Eko Nugroho

  • Working with a variety of media including comics, animation, mural painting, graffiti, embroidery, video, and puppetry, Yogyakarta-based artist Eko Nugroho comments on social justice, cultural tradition, and the human condition. The concepts, materials, and strategies of his oeuvre reflect a sophisticated understanding of “fine art,” crafts, as well as street art. For example, Nugroho’s use of embroidery is inspired by local street gangs whose jackets are embroidered with their logos and by the embroidered badges worn by local government officials to announce their affiliations. After the Indonesian Reformation in 1998, Nugroho started to use caricature in his work to criticize the government’s policies about democracy, freedom, and censorship. These metamorphic figures, their surroundings, and the idioms indicate the dysfunction of contemporary Indonesian society as well as the tribulations of the world at large.  

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Eko Nugroho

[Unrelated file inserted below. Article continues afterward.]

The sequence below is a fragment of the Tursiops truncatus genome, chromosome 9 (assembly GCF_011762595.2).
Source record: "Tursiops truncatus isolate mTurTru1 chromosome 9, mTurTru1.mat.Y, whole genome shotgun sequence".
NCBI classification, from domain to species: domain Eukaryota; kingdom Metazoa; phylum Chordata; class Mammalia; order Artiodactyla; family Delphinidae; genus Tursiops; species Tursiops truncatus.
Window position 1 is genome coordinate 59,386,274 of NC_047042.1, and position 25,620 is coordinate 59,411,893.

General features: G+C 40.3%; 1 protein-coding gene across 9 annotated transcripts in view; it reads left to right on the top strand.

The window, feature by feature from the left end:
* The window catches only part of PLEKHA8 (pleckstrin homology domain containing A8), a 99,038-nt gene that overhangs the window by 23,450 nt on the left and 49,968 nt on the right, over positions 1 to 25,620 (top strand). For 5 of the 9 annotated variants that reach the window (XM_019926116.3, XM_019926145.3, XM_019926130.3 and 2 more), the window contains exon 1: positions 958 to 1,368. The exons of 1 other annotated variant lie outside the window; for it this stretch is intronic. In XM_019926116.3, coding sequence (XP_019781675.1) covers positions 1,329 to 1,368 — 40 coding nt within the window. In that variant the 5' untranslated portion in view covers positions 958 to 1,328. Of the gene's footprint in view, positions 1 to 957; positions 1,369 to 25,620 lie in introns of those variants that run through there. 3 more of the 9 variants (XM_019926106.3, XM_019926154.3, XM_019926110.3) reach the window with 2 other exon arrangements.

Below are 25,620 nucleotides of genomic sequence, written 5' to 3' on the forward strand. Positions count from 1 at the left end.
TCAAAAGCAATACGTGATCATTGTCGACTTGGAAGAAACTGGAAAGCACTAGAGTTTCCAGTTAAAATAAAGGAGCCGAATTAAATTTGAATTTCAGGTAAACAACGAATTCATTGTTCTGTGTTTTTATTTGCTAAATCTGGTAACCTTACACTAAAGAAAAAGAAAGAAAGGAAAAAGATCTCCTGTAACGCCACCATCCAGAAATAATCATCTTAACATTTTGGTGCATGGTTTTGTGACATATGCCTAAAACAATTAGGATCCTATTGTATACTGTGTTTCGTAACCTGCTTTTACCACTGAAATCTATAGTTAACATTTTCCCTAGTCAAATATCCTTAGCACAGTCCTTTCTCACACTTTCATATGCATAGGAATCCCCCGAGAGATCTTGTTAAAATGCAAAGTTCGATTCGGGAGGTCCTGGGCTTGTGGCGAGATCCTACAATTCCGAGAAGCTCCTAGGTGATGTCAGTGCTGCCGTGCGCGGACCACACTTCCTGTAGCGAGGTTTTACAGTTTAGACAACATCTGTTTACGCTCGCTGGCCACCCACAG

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Working with a variety of media including comics, animation, mural painting, graffiti, embroidery, video, and puppetry, Yogyakarta-based artist Eko Nugroho comments on social justice, cultural tradition, and the human condition. The concepts, materials, and strategies of his oeuvre reflect a sophisticated understanding of “fine art,” crafts, as well as street art. For example, Nugroho’s use of embroidery is inspired by local street gangs whose jackets are embroidered with their logos and by the embroidered badges worn by local government officials to announce their affiliations. After the Indonesian Reformation in 1998, Nugroho started to use caricature in his work to criticize the government’s policies about democracy, freedom, and censorship. These metamorphic figures, their surroundings, and the idioms indicate the dysfunction of contemporary Indonesian society as well as the tribulations of the world at large.